vignesh's Profile




  • Asked on January 2, 2019 in PHP.

    The solution is very simple,

    $seconds = time();
    $rounded_seconds = round($seconds / (15 * 60)) * (15 * 60);
    echo "Original: " . date('H:i', $seconds) . "\n";
    echo "Rounded: " . date('H:i', $rounded_seconds) . "\n";

    The code above can be used for both original and rounded value.

    We can also use floor() function instead of round() which is used for round it down.

    • 3 answers
    • 0 votes
  • Here is the procedure,

    The number of whole milliseconds since 1970-01-01T00:00:00Z is 1382086394000 . This value is about the time . By using the Date constructor we can create ECMAScript Date object with the help of the time value.

    var d = new Date(1382086394000);

    We should send the output for call the input in string method. This method gives us the human readable form of time known as equivalent system time.

    For example,

    Fri Oct 18 2013 18:53:14 GMT+1000 (EST)

    There are lot of built-in formatting options in In ES5, some examples are,

    • toDateString
    • toTimeString
    • toLocaleString

    For more reference about these build in formats and ECMAScript Date object .

    And one important thing is, we have to format the date ourself if we really want to it is works in all types of browsers.

    alert(d.getDate() + '/' + (d.getMonth()+1) + '/' + d.getFullYear());
    • 3 answers
    • 0 votes
  • One can achieve the solution by using this code ,

    Date date = new SimpleDateFormat("yyyy-MM-dd HH:mm:ss").parse("2010-07-14 09:00:02");
    String time = new SimpleDateFormat("H:mm").format(date);
    • 5 answers
    • 0 votes
  • With the help of JavaDoc, this code should helps.

    public int getYear()

    Deprecated is one that programmers are discouraged from using, typically because it is dangerous, in JDK version 1.1 it was replaced by Calendar.get(Calendar.YEAR) – 1900.

    It yields that value is, from the year that contains subtract by 1900  or starts with the immediate in time represented by this as interpreted in the local time zone Date object.

    The output is here:   represented by this date, the year should be minus 1900.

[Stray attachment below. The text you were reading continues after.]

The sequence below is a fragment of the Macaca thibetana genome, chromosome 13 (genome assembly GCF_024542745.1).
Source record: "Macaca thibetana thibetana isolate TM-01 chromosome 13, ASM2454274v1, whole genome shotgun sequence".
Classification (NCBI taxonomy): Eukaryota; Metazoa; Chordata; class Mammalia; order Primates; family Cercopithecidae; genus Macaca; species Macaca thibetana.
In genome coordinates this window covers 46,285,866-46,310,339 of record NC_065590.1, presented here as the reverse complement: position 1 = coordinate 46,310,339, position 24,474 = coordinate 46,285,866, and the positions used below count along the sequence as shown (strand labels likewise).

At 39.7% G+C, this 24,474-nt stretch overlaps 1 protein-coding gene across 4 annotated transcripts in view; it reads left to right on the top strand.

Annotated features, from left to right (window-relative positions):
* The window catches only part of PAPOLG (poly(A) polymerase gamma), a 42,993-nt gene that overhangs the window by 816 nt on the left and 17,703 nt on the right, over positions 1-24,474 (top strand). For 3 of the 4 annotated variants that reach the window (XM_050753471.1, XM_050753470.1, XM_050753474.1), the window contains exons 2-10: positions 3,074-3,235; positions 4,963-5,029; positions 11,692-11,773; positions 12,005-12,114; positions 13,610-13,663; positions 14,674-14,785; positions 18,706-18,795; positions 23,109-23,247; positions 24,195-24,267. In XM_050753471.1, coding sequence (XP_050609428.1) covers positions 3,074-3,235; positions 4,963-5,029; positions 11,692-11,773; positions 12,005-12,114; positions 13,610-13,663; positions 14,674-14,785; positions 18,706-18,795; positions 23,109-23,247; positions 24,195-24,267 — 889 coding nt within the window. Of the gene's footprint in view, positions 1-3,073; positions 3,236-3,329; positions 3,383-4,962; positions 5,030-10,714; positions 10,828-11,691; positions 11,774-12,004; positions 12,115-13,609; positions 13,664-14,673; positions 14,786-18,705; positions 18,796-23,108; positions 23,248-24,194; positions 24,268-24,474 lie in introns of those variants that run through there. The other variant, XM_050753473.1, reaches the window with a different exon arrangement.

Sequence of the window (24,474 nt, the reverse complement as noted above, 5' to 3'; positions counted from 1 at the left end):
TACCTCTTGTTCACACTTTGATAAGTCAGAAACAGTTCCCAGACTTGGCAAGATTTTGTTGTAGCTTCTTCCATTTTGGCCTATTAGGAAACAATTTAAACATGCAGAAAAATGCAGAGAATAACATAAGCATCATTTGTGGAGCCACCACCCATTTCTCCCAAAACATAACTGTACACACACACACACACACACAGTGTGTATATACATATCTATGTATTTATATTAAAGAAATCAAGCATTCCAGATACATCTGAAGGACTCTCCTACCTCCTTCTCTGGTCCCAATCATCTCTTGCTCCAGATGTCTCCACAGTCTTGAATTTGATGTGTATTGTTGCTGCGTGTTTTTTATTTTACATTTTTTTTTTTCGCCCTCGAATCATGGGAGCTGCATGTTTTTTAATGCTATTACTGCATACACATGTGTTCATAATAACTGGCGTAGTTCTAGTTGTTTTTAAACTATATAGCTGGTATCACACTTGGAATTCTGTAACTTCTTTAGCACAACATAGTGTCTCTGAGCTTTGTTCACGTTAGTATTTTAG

For more reference : Calendar

    So the output is 112, so try to use javadoc or javatime.

    • 5 answers
    • 0 votes
  • A function named DAY_OF_YEAR can be used for find the number of years between two dates.

    public static int getDiffYears(Date first, Date last) {
        Calendar a = getCalendar(first);
        Calendar b = getCalendar(last);
        int diff = b.get(Calendar.YEAR) - a.get(Calendar.YEAR);
        if (a.get(Calendar.DAY_OF_YEAR) > b.get(Calendar.DAY_OF_YEAR)) {
        return diff;
    public static Calendar getCalendar(Date date) {
        Calendar cal = Calendar.getInstance(Locale.US);
        return cal;

    We have to diff the milliseconds of the time and divide it by the number of milliseconds in a whole year. Maintain these things long most of the time but it is not constant, it is depends on the application for the number of years.

    • 5 answers
    • 0 votes
  • Everything that date related topics in java is comes under joda.time library.

    In this question we have to used the function in joda.time library called  Years.yearsBetween() .

    • 5 answers
    • 0 votes
  • Asked on December 28, 2018 in Ruby.

    Simply use this one line code,,10,1).next_month.prev_day
    • 6 answers
    • 0 votes
  • Here is the solution,

    The chances are  get hamstrung especially, In case we are working in Rails, or if  we switch among Time, Date, and DateTime, especially when it comes to use or deal with UTC/time zones, daylight savings, and the like.

    It’s best to use Time, and stick with it anywhere.

    We use, there are two good ways, depending on context:

    use the class method on Time If we really want  month m and year y,

    days = Time.days_in_month(m, y)

    Incase we need  a Time object t, cleaner to ask the day number of the last day of the month, the final month’s dat.

    days =
    • 12 answers
    • 0 votes
  • Asked on December 28, 2018 in Bash.

    Use this code,

    #since this was yesterday
    date -dyesterday +%Y%m%d
    #more precise, and more recommended
    date -d'27 JUN 2011' +%Y%m%d
    #assuming this is similar to yesterdays `date` question from you
    date -d'last-monday' +%Y%m%d
    #going on @seth's comment you could do this
    DATE="27 jun 2011"; date -d"$DATE" +%Y%m%d
    #or a method to read it from stdin
    read -p " Get date >> " DATE; printf " AS YYYYMMDD format >> %s" `date
    -d"$DATE" +%Y%m%d`
    #which then outputs the following:
    #Get date >> 27 june 2011
    #AS YYYYMMDD format >> 20110627
    #if you really want to use awk
    echo "27 june 2011" | awk '{print "date -d\""$1FS$2FS$3"\" +%Y%m%d"}' | bash
    #note | bash just redirects awk's output to the shell to be executed
    #FS is field separator, in this case you can use $0 to print the line
    #But this is useful if you have more than one date on a line

    For more information about date.

    The code above works on only for GNU date. version of date is support for -d, not Solaris version of date

    • 12 answers
    • 0 votes
  • Have a look at the code,

    Calendar currentDate = Calendar.getInstance(); //Get the current date
    SimpleDateFormat formatter= new SimpleDateFormat("yyyy/MMM/dd HH:mm:ss"); //format it as per your requirement
    String dateNow = formatter.format(currentDate.getTime());
    System.out.println("Now the date is :=> " + dateNow);
    • 5 answers
    • 0 votes